As typhoons, floods, heat waves and droughts in the Asia-Pacific region highlight the need for decisive climate action, too few of its countries are sufficiently meeting their commitments, a study finds.
“Nowhere is the urgency for climate action more evident than in this region. In 2022, countries experienced unprecedented climate-induced disasters”, indicated the report released by the Economic Commission for Asia and the Pacific (ESCAP).
Those disasters resulted in “human and economic losses that are undermining the hard-won development gains in developed and developing countries” in the region.
The report says that few countries in the region do what is necessary to meet and update their commitments and must increase and accelerate their climate ambitions to meet the reduction of greenhouse gas emissions, which warm the atmosphere and degrade the climate with their impacts.
Asia-Pacific is the most disaster-prone region in the world. With long coastlines, low-lying territories, and many small island states, its geography makes it highly susceptible to sea level rise and extreme weather events.
And unlike developed countries, many nations in the region are coping with the effects of climate change and, at the same time, trying to raise the standard of living of their populations.
As of August 2022, 39 of the 49 countries included in the report have made commitments to carbon neutrality (emitting the same amount of CO2 – carbon dioxide – into the atmosphere as is removed) and have begun to develop frameworks to implement them.
However, very few of these pledges are backed by up-to-date and ambitious Nationally Determined Contribution (NDC) commitments, which will be assessed by the 27th UN Climate Change Conference of the Parties (COP27), which begins in Sharm el Sheikh, in Egypt, on Sunday, November 6.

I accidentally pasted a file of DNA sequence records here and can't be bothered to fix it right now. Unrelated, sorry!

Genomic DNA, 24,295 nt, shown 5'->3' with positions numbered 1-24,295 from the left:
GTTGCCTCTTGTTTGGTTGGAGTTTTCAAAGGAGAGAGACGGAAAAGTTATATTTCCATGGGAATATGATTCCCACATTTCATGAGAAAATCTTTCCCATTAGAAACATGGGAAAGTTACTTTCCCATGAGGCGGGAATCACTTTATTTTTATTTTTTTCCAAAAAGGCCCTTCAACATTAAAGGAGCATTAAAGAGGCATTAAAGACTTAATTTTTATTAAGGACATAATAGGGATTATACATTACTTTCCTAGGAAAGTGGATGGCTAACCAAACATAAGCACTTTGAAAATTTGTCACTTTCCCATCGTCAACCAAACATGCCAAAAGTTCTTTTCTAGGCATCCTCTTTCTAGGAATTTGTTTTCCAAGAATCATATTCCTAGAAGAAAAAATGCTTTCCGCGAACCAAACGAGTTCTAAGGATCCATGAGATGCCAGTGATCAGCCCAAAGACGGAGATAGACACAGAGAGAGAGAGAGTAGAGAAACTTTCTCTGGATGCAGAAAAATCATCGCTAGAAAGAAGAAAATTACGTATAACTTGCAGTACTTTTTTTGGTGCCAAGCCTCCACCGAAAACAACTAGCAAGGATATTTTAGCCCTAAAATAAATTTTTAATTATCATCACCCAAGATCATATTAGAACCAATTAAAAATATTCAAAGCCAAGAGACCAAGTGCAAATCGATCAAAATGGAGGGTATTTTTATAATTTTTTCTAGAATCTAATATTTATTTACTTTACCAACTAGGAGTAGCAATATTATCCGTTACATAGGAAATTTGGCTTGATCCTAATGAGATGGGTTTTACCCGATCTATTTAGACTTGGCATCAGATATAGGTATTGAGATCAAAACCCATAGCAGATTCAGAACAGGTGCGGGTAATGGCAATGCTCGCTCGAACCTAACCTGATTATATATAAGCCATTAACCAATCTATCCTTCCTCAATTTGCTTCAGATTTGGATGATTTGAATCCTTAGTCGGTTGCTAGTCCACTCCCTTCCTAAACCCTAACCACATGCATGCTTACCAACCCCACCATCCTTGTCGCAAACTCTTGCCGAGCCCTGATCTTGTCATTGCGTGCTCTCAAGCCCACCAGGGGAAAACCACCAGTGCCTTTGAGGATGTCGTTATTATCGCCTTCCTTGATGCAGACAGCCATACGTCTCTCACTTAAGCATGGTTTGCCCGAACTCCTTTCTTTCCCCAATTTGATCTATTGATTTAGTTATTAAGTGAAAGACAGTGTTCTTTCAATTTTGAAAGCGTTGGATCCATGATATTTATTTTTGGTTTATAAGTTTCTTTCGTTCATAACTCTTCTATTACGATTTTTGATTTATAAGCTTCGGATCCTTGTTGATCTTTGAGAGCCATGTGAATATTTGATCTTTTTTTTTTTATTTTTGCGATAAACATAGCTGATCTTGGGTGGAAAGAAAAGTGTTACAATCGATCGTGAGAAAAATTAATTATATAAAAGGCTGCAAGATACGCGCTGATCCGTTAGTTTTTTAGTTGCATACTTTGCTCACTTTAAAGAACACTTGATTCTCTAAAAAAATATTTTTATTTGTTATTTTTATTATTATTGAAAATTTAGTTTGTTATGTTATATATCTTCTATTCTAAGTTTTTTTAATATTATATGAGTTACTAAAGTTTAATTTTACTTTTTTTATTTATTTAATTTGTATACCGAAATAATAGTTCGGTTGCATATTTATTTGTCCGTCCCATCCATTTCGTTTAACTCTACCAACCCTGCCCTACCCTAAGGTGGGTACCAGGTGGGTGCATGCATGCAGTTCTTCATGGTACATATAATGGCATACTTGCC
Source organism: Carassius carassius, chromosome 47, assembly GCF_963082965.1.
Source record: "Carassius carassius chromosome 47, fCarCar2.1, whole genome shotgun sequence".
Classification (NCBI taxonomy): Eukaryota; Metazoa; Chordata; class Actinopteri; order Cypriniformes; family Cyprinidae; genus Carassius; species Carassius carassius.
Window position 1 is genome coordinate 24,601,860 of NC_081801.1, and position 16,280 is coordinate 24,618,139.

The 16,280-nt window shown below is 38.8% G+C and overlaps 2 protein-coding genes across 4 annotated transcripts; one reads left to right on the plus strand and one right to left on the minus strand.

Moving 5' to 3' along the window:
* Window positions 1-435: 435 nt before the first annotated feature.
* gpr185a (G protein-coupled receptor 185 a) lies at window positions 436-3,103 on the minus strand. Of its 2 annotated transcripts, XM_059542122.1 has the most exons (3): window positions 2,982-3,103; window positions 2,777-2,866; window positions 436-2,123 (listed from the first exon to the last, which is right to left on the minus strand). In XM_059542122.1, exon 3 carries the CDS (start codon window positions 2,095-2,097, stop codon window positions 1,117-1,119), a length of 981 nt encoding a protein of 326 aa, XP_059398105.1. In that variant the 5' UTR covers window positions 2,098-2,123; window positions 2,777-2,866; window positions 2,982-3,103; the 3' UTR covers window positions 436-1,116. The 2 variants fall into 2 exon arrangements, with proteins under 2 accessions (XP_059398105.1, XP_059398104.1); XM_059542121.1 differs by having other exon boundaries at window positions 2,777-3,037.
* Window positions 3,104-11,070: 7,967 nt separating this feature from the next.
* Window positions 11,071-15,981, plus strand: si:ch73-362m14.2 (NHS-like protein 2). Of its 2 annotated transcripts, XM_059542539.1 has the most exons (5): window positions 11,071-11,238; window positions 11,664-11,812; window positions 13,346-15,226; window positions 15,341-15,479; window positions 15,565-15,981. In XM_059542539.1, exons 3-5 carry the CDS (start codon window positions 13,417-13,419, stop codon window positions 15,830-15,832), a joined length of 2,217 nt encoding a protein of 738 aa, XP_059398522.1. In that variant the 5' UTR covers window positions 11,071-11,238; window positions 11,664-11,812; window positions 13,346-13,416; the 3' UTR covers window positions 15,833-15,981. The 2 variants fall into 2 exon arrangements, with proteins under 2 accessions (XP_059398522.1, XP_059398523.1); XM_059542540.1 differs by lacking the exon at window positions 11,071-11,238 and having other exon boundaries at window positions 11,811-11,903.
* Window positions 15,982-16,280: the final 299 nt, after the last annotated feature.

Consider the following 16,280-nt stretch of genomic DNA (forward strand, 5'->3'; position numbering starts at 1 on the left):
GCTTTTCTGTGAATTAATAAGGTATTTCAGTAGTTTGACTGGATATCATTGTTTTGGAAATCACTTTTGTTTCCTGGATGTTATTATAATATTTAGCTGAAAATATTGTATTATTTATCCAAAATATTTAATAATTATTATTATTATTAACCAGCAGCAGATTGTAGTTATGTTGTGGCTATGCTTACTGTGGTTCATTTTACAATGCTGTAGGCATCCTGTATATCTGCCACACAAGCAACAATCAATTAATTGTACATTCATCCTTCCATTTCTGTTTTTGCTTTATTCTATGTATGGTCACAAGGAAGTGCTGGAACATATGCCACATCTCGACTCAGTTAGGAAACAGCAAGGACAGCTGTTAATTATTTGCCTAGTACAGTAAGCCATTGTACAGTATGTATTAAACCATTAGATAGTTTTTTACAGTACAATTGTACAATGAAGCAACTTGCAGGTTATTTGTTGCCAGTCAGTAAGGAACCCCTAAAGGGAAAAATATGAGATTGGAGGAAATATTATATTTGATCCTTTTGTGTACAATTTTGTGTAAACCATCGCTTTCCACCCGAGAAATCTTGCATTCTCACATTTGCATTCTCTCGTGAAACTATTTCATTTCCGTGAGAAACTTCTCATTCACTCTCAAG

The NDCs are crucial to advancing the goal that by mid-century the temperature on the planet does not exceed 1.5 degrees Celsius above the levels of the pre-industrial era (1850-1900).
Additionally, 38 of the 49 countries in the Asia-Pacific region have submitted updated NDCs, which together contribute to 95% of regional emissions. However, most major emitters are lagging behind.
Australia and South Korea are the only countries in this group that have presented a higher ambition in the updated NDCs in 2022, compared to those existing when COP26 was held last year in Glasgow, United Kingdom.
Together, the 49 countries in Asia and the Pacific were responsible for more than half of global greenhouse gas emissions in 2020.
Its current NDC commitments are projected to result in a 16% increase in emissions over 2010 levels, rather than the required 45% reductions towards the 1.5 degree Celsius threshold.
ESCAP asserts that Asia-Pacific will only be able to drive ambitious climate action when regional carbon neutrality commitments are backed by higher ambition from NDC commitments and long-term low-emission strategies.
The report includes a special feature on engaging children and young people in raising national climate ambition, showing that civil society, and especially young people, are leading the charge for climate action and advocating for more urgent and stronger action. ambition.
The text advocates creating a seat at the table for all stakeholders, in particular children and youth, in the creation and implementation of climate action policies, programs and decisions to facilitate the implementation of zero and carbon neutrality commitments net emissions.
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